Also, the New York State Courts Electronic Filing System (NYSCEF) will accept New York City Housing Court matters later this summer.

Thursday, June 18, 2020

NYC Civil Court COVID-19 Directives on Evictions Based on Non-Payment of Rent

Beginning June 20, 2020, any petitioner seeking to commence a summary proceeding for nonpayment of rent shall file with the petition an affidavit by a person with knowledge of the facts, stating the following:
  • Petitioner has made a good faith effort to ascertain whether the respondent is a person eligible for unemployment insurance or benefits under state or federal law or otherwise facing financial hardship due to the COVID-19 pandemic;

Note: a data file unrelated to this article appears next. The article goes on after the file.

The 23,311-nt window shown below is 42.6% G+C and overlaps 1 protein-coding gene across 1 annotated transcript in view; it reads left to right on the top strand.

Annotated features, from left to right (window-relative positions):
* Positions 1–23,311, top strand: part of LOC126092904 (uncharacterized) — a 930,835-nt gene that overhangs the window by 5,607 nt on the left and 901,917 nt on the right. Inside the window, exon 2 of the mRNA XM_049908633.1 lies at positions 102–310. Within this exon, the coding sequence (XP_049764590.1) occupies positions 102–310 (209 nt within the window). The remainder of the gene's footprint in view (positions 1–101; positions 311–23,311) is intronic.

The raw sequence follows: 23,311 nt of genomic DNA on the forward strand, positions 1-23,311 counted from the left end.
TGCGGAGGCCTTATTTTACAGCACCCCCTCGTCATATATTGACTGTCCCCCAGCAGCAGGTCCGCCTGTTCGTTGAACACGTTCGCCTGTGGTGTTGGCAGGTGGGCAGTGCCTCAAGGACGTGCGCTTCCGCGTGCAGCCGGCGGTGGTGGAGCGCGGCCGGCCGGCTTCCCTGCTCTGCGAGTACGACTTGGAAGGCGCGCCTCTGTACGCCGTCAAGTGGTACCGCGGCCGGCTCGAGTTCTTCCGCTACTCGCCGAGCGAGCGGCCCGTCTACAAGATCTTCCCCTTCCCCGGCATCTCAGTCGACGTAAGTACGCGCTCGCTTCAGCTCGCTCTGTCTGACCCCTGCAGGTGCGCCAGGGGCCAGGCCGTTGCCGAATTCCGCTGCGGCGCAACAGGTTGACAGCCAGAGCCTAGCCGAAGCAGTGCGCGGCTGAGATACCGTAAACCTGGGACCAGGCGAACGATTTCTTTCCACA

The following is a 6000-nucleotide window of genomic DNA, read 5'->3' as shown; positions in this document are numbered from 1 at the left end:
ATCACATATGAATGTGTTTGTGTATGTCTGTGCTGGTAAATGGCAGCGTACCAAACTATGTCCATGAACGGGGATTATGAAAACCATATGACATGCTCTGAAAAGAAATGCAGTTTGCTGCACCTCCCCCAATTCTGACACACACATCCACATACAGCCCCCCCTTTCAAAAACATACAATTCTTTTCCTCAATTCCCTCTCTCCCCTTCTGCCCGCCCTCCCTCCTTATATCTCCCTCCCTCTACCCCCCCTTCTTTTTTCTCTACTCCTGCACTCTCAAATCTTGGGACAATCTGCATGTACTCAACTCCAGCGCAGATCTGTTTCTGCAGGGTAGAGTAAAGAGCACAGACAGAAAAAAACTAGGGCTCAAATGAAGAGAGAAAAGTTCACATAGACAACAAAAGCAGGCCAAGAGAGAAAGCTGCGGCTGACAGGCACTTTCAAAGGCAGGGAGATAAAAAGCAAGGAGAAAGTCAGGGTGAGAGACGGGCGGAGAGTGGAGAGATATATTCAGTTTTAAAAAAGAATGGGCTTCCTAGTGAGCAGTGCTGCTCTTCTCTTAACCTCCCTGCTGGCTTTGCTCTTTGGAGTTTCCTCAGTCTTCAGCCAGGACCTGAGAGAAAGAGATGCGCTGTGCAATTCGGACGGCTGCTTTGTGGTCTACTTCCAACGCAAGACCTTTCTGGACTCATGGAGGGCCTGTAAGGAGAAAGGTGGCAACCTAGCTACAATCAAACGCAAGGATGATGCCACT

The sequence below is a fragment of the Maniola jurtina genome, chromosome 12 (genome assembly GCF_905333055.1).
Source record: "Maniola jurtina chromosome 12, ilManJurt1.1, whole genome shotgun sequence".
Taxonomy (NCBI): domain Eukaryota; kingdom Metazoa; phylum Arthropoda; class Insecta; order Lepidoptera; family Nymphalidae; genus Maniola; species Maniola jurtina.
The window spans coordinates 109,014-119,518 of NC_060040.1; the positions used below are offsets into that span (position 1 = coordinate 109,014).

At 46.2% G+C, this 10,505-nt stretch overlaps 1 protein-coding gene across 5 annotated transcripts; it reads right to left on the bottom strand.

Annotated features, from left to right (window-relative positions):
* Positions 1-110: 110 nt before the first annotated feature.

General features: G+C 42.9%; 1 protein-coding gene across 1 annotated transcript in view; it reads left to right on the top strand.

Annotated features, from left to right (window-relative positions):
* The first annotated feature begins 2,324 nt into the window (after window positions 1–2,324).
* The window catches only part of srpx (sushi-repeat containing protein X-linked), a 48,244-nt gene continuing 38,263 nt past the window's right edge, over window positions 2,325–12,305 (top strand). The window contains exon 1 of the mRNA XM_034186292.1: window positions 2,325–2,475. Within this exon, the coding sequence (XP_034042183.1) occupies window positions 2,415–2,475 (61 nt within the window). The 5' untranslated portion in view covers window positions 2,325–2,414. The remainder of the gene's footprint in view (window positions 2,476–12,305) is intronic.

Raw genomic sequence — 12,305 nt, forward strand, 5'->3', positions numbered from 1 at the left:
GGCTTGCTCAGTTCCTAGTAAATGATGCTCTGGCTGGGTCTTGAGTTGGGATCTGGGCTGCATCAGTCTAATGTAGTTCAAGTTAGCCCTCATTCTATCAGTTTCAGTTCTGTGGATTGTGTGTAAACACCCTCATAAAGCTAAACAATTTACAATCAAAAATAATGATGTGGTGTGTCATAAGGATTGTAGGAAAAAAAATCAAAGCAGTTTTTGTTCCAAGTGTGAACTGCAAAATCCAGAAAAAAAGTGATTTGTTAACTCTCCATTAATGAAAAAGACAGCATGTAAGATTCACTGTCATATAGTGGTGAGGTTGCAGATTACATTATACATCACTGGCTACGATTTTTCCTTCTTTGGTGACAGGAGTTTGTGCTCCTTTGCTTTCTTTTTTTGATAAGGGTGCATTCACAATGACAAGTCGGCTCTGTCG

• Respondent is not such a person; and
  • Facts upon which the petitioner / individual signing the affidavit based such conclusion. See DRP 209.
Similarly, any individual seeking to obtain a default judgment for the respondent’s failure to answer in a summary proceeding based on the non-payment of rent must attach to the application, an affidavit with the above information. See DRP 210.

Lastly, the affidavit is also required to enforce a warrant of eviction that was awarded prior to March 20, 2020 based upon the nonpayment of rent. To enforce the warrant, the petitioner must seek leave of court to enforce the warrant and such motion must include the affidavit. See DRP 211.